Great posts, this is very useful stuff. It's also an interesting counterpoint to my
experiment. Even though the basic concept is similar, all the details are kind of the
opposite.

Just come comment. Since you are "cheating shamelessly", as you say, I believe there
is one simple exercise that is uniquely useful in Spanish. Spanish has one and only
one sound for each letter in the alphabet, plus the ll, rr, ñ, and ch (I may be
missing something else).

So if you learn and drill just a bit the pronunciation of each letter, it will help
you create the right mental model, which should help your listening comprehension, and
will undoubtedly help your speaking once you get to that. Ideally, you should do this
with a native speaker to get immediate feedback. Alternately, you could find a self-
study resource and just do some drilling on your own. But in this case the teacher
would be very, very useful. One one-hour class should easily do the trick.

The other thing I would recommend you do, if you haven't already, is to learn how
accents work in Spanish, which is completely different from French. This will probably
take you all of about 5 minutes to learn. I'm guessing you have already, what with the
materials you purchased, but just in case ...
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emk
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 Message 45 of 147
10 November 2014 at 4:05am | IP Logged 
victorhart wrote:
Great posts, this is very useful stuff. It's also an interesting counterpoint to my
experiment. Even though the basic concept is similar, all the details are kind of the
opposite.

Thank you for dropping by! Your Mandarin experiment was one of the inspirations for my little Spanish experiment. (The other inspirations were Judith Meyer's subs2srs experiment, and the fact that I keep having good opportunities to use Spanish.)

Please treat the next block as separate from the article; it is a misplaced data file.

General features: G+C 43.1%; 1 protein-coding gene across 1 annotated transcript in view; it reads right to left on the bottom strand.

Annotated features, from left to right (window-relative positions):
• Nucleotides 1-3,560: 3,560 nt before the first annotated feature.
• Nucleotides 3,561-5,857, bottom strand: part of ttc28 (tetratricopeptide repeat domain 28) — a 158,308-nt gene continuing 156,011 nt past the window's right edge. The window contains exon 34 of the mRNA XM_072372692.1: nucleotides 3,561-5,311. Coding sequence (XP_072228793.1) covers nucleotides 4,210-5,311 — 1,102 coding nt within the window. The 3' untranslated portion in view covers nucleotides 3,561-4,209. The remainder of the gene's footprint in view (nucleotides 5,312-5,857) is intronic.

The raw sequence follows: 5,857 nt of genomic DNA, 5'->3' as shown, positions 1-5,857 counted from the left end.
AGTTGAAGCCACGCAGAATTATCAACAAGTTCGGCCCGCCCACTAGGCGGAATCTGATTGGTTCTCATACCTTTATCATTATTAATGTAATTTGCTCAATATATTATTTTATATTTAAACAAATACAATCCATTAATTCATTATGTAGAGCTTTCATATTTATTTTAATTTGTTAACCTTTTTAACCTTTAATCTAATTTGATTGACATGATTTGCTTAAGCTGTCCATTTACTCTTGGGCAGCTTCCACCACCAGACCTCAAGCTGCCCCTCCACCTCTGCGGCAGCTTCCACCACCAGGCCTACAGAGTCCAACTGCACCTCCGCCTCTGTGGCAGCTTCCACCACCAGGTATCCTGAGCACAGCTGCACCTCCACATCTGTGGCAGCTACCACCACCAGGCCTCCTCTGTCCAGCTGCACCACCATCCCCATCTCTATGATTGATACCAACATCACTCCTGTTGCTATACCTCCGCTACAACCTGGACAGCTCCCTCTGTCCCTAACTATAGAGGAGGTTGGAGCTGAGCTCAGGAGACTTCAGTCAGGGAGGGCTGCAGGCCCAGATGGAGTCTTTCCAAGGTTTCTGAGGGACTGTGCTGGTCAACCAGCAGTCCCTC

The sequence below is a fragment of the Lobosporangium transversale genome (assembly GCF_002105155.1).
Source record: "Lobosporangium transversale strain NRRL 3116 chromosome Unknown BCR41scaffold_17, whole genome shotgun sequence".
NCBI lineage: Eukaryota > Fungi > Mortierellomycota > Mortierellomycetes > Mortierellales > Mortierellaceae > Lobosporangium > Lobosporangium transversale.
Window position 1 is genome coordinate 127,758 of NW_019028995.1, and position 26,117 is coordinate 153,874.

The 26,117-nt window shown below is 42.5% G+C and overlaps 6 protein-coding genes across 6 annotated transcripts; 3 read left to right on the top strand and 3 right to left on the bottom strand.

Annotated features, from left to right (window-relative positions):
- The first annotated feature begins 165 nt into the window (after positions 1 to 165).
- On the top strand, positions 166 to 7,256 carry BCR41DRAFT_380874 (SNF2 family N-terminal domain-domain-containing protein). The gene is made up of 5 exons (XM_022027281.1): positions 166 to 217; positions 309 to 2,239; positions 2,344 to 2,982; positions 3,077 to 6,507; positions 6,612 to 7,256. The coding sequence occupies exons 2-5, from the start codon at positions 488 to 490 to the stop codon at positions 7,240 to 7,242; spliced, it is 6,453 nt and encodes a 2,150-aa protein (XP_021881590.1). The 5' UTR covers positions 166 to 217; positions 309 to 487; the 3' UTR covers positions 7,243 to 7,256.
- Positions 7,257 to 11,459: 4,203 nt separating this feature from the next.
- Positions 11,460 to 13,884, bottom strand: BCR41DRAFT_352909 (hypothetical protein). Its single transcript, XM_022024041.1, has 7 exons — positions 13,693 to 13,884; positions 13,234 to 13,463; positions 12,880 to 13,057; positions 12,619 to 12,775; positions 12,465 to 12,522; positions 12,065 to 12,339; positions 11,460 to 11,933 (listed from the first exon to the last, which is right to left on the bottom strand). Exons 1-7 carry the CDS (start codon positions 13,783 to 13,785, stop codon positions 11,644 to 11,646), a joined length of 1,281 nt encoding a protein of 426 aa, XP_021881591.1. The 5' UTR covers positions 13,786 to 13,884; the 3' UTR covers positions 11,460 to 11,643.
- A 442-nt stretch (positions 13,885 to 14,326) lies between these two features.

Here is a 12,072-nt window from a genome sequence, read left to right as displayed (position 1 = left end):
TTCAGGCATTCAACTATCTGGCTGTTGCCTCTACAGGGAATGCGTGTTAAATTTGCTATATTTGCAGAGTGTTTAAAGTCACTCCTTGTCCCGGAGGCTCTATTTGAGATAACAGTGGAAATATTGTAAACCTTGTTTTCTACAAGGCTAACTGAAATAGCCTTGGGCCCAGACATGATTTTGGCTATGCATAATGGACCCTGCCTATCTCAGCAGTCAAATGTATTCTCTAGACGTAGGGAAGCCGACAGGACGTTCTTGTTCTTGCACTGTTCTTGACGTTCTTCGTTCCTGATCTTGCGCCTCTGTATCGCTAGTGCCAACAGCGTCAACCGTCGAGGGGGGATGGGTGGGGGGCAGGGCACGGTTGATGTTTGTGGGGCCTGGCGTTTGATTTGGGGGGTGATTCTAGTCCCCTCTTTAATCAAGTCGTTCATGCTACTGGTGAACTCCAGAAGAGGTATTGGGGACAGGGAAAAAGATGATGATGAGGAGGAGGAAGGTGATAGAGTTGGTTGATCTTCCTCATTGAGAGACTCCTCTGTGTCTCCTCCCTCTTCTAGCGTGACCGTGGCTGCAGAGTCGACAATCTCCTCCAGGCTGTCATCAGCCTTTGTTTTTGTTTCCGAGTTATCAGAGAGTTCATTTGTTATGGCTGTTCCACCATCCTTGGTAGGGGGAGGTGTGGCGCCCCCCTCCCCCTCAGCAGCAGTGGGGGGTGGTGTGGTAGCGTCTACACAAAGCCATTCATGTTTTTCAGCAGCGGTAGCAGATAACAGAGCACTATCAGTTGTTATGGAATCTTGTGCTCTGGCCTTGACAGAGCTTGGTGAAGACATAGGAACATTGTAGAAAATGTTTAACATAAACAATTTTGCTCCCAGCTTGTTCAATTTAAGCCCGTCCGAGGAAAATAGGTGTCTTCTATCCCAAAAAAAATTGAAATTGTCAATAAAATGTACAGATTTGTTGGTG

My short-term goal is to see if I can watch Avatar without subtitles, and actually understand enough so that I can easily learn more from context. I'd normally need to be a solid B1 to properly watch a show like Avatar, but I want to see how far I can finesse that.

This is actually a half-baked theory behind my experiment. During the time I've spent studying French and Egyptian, I've come to believe several existing theories capture something useful about language learning. I'm trying to make use of the following:

1. Comprehensible input, obtained via subtitles and a familiar show.
2. Narrow listening, by focusing on a single TV show.
3. The testing effect, by exposing myself to audio (and an image), and testing comprehension.
4. The forgetting curve, by using spaced repetition software to schedule reviews.
5. A weak form of the noticing hypothesis, by calling out a few isolated features for conscious "noticing."
6. Something like the earworm effect, in hopes of getting Spanish to start "looping" in my head.

This is my second experiment in language acquisition. The first was learning Middle Egyptian ridiculously slowly by exploiting the testing effect and forgetting curve. That experiment is ongoing, but I'm happy with the results. So I'm trying to figure out how much further I can take this general strategy.

victorhart wrote:
So if you learn and drill just a bit the pronunciation of each letter, it will help
you create the right mental model, which should help your listening comprehension, and
will undoubtedly help your speaking once you get to that.

A good suggestion. I mostly just messed around with Wikipedia and an IPA app.
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emk
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 Message 46 of 147
10 November 2014 at 4:49pm | IP Logged 
Watching Avatar on my TV

I've been using Videocast for Chrome and a Chromecast to watch Avatar on my television. Here's how it's going:

- I can understand about 2/3rds of the scenes I've studied, directly in Spanish, without subtitles.
- I can understand random snippets of the scenes I haven't studied yet.

Here are some examples of what I can understand without having studied it:

Quote:
Can understand the audio directly without studying

¡Eres un maestro aire!
No es magia, es aire control.
Si, un hombre necesita dormir.
Principe Zuko, necesitas dormir.
Aang: Este es todo el pueblo.
¡Excelente!, tu eres maestro aire, Katara es maestra agua…